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Capitol Watch: State review board to probe maternal deaths

August 3, 2019
FILE- This Jan. 15, 2019 file photo shows the New York state Capitol in Albany, N.Y. A newly created state commission will examine the deaths of women during childbirth, part of an effort to understand why black women in New York are three times more likely to die than white women during or immediately after childbirth. (AP Photo/Hans Pennink, File)
FILE- This Jan. 15, 2019 file photo shows the New York state Capitol in Albany, N.Y. A newly created state commission will examine the deaths of women during childbirth, part of an effort to understand why black women in New York are three times more likely to die than white women during or immediately after childbirth. (AP Photo/Hans Pennink, File)

ALBANY, N.Y. (AP) — In New York state government news, a new review board will investigate each time a woman dies during childbirth in the hope of addressing stark racial disparities in maternal mortality.

Meanwhile, a new report from organized labor says a state tax credit for film and television production is helping the economy and the state’s bottom line.

Here’s a look at stories making news:

MATERNAL DEATHS

A newly created state commission will examine the deaths of women during childbirth, part of an effort to understand why black women in New York are three times more likely to die than white women during or immediately after childbirth.

Legislation creating the Maternal Mortality Review Board passed earlier this year and was signed Thursday by Gov. Andrew Cuomo, a Democrat. The panel will include medical practitioners and public health officials and will review the cause of death of each woman who dies during childbirth in the state. Because of medical privacy concerns, the board’s meetings will not be open to the public.

In addition, the legislation creates an advisory council to gather recommendations from community leaders, researchers and others about ways to reduce deaths. Both the review board and the advisory council will report their findings to the state’s Department of Health.

A report on maternal mortality issued earlier in the year recommended better hospital training on racial disparities and new training programs for midwives. The researchers looked at two years of maternal death statistics and found that nearly two-thirds of the women who died received cesarean sections.

Despite advances in medicine, maternal mortality has risen in New York and across the nation in recent decades. That’s counter to most developed nations where the rate has consistently fallen.

There were 19.6 maternal deaths for every 100,000 live births In New York between 2014 and 2016, compared with 15.4 deaths per 100,000 births between 2001 and 2003. Nationally, the rate for 2014 was 18 maternal deaths per 100,000 births. Overall, New York is ranked 30th in the nation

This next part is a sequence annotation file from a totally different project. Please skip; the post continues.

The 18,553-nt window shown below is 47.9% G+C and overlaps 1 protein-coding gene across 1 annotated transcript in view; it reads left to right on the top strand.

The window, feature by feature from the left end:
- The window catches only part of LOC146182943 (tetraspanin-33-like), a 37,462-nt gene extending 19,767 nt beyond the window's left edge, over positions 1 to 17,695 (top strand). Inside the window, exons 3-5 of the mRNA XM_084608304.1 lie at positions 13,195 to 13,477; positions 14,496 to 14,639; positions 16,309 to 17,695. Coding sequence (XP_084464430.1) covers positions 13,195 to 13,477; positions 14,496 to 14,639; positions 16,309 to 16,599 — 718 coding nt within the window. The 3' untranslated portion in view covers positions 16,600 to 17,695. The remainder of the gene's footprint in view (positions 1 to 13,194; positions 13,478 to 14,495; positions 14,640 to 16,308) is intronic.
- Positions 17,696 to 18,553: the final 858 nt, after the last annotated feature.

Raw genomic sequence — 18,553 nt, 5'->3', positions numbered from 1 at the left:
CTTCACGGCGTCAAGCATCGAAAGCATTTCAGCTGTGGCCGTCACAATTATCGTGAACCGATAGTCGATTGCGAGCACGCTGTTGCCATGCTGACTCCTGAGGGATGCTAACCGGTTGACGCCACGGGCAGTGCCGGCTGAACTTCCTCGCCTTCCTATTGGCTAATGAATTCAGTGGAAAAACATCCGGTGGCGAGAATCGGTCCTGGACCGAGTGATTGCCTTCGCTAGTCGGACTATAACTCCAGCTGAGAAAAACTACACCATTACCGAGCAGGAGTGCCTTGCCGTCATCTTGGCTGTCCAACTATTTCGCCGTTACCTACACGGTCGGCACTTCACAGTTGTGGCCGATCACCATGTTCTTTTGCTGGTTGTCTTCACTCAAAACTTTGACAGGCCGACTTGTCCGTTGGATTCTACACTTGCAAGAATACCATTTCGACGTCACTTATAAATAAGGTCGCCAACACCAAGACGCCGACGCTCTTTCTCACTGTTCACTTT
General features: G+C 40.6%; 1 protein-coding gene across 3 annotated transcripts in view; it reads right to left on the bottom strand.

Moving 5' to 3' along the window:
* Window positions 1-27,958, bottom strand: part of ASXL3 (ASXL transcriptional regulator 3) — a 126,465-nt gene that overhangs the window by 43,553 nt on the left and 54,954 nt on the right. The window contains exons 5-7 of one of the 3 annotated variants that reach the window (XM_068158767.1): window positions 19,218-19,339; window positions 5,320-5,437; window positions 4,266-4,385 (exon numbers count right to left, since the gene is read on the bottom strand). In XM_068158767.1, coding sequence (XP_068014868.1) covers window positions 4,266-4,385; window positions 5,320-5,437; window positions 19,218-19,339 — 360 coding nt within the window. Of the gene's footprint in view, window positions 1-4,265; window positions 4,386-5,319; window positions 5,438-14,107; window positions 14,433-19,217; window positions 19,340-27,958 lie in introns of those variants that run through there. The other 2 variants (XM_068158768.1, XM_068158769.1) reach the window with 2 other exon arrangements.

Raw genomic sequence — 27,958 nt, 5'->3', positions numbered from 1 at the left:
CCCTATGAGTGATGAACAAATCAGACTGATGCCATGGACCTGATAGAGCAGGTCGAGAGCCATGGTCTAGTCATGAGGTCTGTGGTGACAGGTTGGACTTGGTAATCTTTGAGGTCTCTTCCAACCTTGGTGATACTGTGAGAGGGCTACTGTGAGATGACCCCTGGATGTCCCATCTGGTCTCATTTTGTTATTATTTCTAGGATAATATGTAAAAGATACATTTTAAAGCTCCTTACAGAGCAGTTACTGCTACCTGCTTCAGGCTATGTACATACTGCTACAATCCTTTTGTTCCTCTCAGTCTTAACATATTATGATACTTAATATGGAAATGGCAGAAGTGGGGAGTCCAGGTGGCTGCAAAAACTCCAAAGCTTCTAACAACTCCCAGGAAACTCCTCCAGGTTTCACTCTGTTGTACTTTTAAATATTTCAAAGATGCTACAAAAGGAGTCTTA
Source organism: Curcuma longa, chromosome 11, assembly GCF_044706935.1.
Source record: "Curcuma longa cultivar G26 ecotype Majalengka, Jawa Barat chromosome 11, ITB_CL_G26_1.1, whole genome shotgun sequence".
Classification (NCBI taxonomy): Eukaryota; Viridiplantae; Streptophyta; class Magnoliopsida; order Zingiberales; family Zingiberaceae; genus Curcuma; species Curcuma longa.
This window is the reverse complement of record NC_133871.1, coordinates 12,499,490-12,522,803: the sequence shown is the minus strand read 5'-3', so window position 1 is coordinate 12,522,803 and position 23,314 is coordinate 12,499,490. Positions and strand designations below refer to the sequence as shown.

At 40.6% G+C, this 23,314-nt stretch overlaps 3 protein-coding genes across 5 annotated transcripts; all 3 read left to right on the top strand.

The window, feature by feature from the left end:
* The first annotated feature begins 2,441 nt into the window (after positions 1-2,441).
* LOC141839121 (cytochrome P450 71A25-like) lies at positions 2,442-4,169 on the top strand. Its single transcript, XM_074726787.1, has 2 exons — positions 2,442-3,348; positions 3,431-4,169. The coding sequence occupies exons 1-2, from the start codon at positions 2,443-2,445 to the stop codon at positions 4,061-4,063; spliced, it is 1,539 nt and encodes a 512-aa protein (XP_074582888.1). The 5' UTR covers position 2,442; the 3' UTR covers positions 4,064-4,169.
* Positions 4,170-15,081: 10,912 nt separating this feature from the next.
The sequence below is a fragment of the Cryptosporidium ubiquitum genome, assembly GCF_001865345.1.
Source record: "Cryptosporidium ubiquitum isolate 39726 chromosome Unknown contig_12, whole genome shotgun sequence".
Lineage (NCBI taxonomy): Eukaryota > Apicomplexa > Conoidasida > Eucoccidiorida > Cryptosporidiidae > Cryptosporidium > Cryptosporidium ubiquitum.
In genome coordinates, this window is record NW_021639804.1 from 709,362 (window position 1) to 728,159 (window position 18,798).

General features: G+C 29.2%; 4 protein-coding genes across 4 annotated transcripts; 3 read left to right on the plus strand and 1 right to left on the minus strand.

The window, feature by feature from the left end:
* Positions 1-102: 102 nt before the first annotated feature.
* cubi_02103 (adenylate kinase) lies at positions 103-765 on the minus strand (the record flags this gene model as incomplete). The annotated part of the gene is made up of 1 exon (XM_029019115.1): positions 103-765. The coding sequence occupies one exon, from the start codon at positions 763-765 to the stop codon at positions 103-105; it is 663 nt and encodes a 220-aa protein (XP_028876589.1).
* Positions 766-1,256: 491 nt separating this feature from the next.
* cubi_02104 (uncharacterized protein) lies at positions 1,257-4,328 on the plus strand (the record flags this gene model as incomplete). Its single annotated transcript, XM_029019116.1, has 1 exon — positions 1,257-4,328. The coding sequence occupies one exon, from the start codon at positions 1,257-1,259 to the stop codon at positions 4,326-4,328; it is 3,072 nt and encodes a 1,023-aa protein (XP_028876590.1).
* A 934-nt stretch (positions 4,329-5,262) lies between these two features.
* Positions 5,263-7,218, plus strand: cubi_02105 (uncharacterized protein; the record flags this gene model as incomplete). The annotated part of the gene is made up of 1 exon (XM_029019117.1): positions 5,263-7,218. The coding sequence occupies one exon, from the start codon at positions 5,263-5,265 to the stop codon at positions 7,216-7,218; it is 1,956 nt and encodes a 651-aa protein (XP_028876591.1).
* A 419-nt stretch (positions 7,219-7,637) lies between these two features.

While New York’s overall rate is slightly worse than average, its racial disparity is slightly better. Nationally, African American women are nearly four times more likely than white women to die during or immediately following childbirth.

Cuomo called the racial gap “a national crisis.”

“With the creation of this expert review board and advisory council we are tackling the problem head on,” he said.

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TINSEL TOWN TAX BREAKS

New York state continues to benefit from a tax credit for film and television productions based in the state, according to a new analysis conducted by unions that back the incentive.

The report found that film and television productions receiving the credit pumped $3.9 billion into the state’s economy in 2017 and supported more than 48,000 jobs. State and local governments, meanwhile, took in $780 million in taxes and revenues from productions.

The state makes up to $420 million in credits available each year to encourage productions to be based in New York. Movies and shows can receive a credit equal to up to 30% of eligible production and post-production costs. Productions based outside New York City are eligible for even bigger credits.

Since the credit was created in 2004, production jobs are up by 55% in the state, an increase that’s 4.5 times the increase seen in the economy overall.

Despite the push to move productions upstate, most are still in New York City, with four in five jobs supported by the tax credit based in the city.

The report was commissioned by the Screen Actors Guild-American Federation of Television and Radio Artists, the Teamsters, the Writers Guild of America East, the Directors Guild of America and the Motion Picture Studio Mechanics union.

Critics of the tax credit have called it a giveaway to big corporations who likely would base many productions in New York anyway.

According to the National Conference of State Legislatures, 31 states and the District of Columbia offered film or TV tax credits in 2018.

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COMING UP

The state Senate will host a series of public hearings on the ongoing opioid abuse crisis starting with an event Friday at St. Barnabas Hospital in the Bronx. More hearings are planned for central New York, Buffalo, Staten Island, the Hudson Valley, Long Island and Albany.

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